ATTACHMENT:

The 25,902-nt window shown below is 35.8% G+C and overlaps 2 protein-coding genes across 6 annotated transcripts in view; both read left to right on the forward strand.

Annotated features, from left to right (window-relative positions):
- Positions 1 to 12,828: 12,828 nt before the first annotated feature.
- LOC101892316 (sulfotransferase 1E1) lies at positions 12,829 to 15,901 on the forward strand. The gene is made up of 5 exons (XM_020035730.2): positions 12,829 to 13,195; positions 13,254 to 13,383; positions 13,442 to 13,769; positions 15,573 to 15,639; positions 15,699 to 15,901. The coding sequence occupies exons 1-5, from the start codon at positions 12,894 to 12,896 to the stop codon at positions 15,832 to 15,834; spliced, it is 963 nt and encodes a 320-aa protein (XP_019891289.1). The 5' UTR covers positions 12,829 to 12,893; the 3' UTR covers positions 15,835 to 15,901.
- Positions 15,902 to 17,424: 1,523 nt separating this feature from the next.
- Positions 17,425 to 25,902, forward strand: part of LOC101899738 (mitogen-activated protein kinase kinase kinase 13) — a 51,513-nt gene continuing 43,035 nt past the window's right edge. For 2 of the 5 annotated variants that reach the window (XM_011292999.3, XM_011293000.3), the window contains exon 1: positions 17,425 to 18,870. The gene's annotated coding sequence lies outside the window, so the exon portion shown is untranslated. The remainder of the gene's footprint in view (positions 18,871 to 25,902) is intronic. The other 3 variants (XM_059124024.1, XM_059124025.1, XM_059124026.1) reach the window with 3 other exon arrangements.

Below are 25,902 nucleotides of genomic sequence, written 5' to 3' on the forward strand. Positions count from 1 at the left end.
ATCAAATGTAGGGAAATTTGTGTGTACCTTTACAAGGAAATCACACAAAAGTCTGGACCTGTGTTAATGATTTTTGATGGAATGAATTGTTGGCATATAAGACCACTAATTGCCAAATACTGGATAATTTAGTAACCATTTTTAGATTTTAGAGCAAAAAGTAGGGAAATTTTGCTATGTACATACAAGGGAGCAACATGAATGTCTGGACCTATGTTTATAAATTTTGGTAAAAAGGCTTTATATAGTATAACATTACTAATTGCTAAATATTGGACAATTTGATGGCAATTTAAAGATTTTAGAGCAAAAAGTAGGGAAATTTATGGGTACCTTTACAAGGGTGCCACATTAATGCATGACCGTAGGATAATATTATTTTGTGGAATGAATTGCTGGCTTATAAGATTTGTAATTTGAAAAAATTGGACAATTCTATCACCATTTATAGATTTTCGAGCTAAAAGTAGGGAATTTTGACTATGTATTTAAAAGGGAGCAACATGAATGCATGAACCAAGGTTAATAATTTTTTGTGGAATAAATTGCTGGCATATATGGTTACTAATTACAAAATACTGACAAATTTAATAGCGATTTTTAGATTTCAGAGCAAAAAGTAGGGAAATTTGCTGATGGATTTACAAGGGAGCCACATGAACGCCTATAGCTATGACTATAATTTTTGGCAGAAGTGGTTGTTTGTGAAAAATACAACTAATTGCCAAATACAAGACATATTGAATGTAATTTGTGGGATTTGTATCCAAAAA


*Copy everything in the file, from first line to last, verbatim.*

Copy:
The 25,902-nt window shown below is 35.8% G+C and overlaps 2 protein-coding genes across 6 annotated transcripts in view; both read left to right on the forward strand.

Annotated features, from left to right (window-relative positions):
- Positions 1 to 12,828: 12,828 nt before the first annotated feature.
- LOC101892316 (sulfotransferase 1E1) lies at positions 12,829 to 15,901 on the forward strand. The gene is made up of 5 exons (XM_020035730.2): positions 12,829 to 13,195; positions 13,254 to 13,383; positions 13,442 to 13,769; positions 15,573 to 15,639; positions 15,699 to 15,901. The coding sequence occupies exons 1-5, from the start codon at positions 12,894 to 12,896 to the stop codon at positions 15,832 to 15,834; spliced, it is 963 nt and encodes a 320-aa protein (XP_019891289.1). The 5' UTR covers positions 12,829 to 12,893; the 3' UTR covers positions 15,835 to 15,901.
- Positions 15,902 to 17,424: 1,523 nt separating this feature from the next.
- Positions 17,425 to 25,902, forward strand: part of LOC101899738 (mitogen-activated protein kinase kinase kinase 13) — a 51,513-nt gene continuing 43,035 nt past the window's right edge. For 2 of the 5 annotated variants that reach the window (XM_011292999.3, XM_011293000.3), the window contains exon 1: positions 17,425 to 18,870. The gene's annotated coding sequence lies outside the window, so the exon portion shown is untranslated. The remainder of the gene's footprint in view (positions 18,871 to 25,902) is intronic. The other 3 variants (XM_059124024.1, XM_059124025.1, XM_059124026.1) reach the window with 3 other exon arrangements.

Below are 25,902 nucleotides of genomic sequence, written 5' to 3' on the forward strand. Positions count from 1 at the left end.
ATCAAATGTAGGGAAATTTGTGTGTACCTTTACAAGGAAATCACACAAAAGTCTGGACCTGTGTTAATGATTTTTGATGGAATGAATTGTTGGCATATAAGACCACTAATTGCCAAATACTGGATAATTTAGTAACCATTTTTAGATTTTAGAGCAAAAAGTAGGGAAATTTTGCTATGTACATACAAGGGAGCAACATGAATGTCTGGACCTATGTTTATAAATTTTGGTAAAAAGGCTTTATATAGTATAACATTACTAATTGCTAAATATTGGACAATTTGATGGCAATTTAAAGATTTTAGAGCAAAAAGTAGGGAAATTTATGGGTACCTTTACAAGGGTGCCACATTAATGCATGACCGTAGGATAATATTATTTTGTGGAATGAATTGCTGGCTTATAAGATTTGTAATTTGAAAAAATTGGACAATTCTATCACCATTTATAGATTTTCGAGCTAAAAGTAGGGAATTTTGACTATGTATTTAAAAGGGAGCAACATGAATGCATGAACCAAGGTTAATAATTTTTTGTGGAATAAATTGCTGGCATATATGGTTACTAATTACAAAATACTGACAAATTTAATAGCGATTTTTAGATTTCAGAGCAAAAAGTAGGGAAATTTGCTGATGGATTTACAAGGGAGCCACATGAACGCCTATAGCTATGACTATAATTTTTGGCAGAAGTGGTTGTTTGTGAAAAATACAACTAATTGCCAAATACAAGACATATTGAATGTAATTTGTGGGATTTGTATCCAAAAA